• France reported 464,769 new COVID-19 cases Tuesday, smashing its previous record. The nation’s total virus fatalities since the start of the pandemic surpassed 100,000.
  • Russia is shortening mandatory quarantine periods for people infected with COVID-19 to seven days. 
  • While new COVID-19 cases in the U.K. subside, the nation reported more than 430 virus fatalities Tuesday, an 11-month high. The nation’s prime minister is facing calls to resign after hosting a party during the first week of the nation’s most recent lockdown. 
  • Total active COVID-19 infections in Mexico have surged more than sixfold since the start of the year. 
  • COVID-19 cases in Japan ticked up by a near-record 20,000 Monday, prompting officials to order new social restrictions in 16 regions starting at the end of the week. 
  • COVID-19 infections in India hit an eight-month high Wednesday.
  • Australia reported a record 74 single-day COVID-19 fatalities yesterday, while the nation’s Victoria state declared a state of emergency to help its healthcare system combat a crush of virus patients. 
  • The next batch of 1 billion COVID-19 vaccine doses for low-income nations is expected to be delivered within the next five months, less than half the time it took to deliver the first billion doses. 
Which Countries Are Still Waiting for COVAX Doses?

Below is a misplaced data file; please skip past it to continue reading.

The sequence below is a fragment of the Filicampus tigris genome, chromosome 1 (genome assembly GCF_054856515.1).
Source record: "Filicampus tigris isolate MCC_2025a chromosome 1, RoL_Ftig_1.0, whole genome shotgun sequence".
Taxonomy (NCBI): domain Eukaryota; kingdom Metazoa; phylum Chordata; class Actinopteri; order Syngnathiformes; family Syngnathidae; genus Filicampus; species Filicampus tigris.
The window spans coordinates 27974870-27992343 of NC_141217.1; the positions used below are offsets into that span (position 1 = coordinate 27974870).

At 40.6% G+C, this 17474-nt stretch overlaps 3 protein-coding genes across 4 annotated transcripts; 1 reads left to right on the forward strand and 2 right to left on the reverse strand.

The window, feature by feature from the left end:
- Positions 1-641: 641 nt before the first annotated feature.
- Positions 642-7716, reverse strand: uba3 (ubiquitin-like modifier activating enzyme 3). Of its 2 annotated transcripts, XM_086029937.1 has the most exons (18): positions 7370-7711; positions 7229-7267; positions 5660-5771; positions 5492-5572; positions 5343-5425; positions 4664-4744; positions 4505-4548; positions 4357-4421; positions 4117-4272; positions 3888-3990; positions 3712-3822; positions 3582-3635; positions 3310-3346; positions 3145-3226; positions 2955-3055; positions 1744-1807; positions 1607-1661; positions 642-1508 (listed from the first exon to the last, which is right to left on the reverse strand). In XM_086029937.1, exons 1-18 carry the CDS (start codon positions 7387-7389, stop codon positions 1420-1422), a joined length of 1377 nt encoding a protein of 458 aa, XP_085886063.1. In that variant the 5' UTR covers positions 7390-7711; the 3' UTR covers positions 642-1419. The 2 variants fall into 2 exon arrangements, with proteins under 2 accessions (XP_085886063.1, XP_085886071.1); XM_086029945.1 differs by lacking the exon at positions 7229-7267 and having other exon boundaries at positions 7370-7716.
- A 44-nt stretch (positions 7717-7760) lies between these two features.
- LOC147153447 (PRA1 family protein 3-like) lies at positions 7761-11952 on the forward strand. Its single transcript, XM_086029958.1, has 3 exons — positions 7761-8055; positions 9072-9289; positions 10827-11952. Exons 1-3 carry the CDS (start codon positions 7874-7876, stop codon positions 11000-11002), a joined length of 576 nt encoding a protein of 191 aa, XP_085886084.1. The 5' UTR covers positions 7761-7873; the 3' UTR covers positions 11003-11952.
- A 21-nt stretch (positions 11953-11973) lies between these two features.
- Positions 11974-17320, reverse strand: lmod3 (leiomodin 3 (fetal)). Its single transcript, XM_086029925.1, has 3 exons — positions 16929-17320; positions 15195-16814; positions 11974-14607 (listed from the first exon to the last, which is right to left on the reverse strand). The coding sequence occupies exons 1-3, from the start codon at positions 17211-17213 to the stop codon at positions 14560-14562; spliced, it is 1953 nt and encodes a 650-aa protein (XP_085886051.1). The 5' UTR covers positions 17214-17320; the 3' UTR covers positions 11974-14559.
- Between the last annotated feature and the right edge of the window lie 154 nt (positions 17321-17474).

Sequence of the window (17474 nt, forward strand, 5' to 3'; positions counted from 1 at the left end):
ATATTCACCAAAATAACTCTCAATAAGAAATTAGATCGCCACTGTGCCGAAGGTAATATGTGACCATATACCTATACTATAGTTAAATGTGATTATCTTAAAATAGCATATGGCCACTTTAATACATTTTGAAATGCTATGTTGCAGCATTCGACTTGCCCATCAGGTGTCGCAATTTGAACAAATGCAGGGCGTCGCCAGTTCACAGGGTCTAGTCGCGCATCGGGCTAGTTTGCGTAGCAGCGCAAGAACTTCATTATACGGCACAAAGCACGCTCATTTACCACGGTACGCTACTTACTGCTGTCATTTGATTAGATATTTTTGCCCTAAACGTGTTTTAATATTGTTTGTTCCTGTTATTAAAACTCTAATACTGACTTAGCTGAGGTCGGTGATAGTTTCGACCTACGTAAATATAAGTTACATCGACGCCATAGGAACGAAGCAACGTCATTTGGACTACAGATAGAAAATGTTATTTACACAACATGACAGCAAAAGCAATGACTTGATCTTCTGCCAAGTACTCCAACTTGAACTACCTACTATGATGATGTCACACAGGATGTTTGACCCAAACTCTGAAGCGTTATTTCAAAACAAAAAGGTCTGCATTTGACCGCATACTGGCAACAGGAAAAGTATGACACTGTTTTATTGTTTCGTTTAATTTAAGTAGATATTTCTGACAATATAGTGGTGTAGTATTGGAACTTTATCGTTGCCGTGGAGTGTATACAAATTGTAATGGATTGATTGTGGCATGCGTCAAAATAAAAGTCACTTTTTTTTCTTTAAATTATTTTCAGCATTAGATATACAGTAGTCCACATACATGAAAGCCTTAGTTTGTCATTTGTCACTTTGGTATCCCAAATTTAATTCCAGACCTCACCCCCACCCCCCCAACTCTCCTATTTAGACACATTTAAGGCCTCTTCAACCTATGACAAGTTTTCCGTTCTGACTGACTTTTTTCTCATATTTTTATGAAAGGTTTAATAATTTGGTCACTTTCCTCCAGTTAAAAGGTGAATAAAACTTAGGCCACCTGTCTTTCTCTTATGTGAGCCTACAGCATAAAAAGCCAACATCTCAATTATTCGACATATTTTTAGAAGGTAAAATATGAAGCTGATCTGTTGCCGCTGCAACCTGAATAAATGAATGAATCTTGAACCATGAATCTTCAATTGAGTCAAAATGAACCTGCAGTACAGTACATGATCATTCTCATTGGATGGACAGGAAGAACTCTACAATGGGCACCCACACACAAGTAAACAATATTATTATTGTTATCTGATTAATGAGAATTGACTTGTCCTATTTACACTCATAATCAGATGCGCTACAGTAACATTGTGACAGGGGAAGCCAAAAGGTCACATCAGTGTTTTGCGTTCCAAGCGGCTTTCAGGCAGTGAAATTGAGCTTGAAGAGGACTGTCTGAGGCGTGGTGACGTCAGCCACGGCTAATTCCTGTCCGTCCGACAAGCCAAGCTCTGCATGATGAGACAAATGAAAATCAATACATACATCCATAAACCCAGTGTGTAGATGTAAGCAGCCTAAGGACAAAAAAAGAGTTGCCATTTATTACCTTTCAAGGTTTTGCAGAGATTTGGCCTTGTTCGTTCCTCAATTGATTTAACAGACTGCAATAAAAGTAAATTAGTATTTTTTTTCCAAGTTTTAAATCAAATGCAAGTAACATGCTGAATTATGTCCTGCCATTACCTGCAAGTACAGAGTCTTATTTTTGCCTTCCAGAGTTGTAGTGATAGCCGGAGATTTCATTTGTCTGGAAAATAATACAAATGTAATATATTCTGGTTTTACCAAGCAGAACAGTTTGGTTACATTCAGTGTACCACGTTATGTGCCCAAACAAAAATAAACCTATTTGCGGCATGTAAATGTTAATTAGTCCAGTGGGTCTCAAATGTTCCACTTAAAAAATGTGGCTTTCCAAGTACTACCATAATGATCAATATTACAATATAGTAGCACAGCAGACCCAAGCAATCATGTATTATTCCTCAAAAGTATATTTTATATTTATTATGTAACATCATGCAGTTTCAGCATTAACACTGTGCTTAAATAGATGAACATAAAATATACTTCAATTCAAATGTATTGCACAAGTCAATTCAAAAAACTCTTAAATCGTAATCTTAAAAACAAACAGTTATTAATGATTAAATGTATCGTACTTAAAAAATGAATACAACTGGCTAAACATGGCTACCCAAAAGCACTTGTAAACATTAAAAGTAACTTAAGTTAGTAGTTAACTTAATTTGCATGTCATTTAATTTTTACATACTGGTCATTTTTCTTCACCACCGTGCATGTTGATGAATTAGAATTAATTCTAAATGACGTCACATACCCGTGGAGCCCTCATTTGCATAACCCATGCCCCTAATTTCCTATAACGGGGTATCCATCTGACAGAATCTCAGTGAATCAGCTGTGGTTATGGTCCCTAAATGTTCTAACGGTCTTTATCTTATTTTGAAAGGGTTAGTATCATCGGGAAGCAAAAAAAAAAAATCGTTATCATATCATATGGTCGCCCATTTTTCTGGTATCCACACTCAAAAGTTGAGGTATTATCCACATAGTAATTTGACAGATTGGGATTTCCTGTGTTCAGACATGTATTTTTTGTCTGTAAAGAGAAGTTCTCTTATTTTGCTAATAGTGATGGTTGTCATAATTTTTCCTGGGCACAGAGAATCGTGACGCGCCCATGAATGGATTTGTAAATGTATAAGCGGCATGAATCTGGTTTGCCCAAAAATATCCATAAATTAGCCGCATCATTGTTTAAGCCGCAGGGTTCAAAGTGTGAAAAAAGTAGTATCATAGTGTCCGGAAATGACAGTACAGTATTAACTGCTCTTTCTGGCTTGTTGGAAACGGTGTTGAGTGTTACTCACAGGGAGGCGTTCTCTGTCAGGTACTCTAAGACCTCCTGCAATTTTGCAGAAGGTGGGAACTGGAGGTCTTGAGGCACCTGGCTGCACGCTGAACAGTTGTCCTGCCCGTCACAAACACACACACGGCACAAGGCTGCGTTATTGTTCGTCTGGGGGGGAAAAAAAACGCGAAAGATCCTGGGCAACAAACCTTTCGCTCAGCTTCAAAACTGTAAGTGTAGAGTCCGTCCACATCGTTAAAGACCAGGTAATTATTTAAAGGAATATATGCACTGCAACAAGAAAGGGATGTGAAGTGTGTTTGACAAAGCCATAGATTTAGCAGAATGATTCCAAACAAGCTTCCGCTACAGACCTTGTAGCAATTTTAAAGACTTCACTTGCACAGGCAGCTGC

• Pfizer’s Paxlovid antiviral pill for COVID-19 was granted approval in Canada
  • New research out of South Africa suggests people with the COVID-19 Omicron variant were less likely to later become infected with the Delta strain.  
  • South Korea raised interest rates to their pre-pandemic level to fight inflation and signaled that more increases could be coming later in the year, the first developed economy in Asia to do so during the pandemic. 
  • The U.K. is joining a growing number of nations experimenting with a four-day, 32-hour workweek to boost productivity and employee welfare.  
  • IKEA’s carbon emissions fell 6% last year from pre-pandemic levels despite record sales, as the home goods retailer seeks to become climate-positive by 2030.

At M. Holland

  • M. Holland’s 3D Printing group offers a rapid response alternative for producing selected parts where resin availability is tight. For more information, email our 3D Printing team.
  • Market Expertise: M. Holland offers a host of resources to clients, prospects and suppliers across nine strategic markets.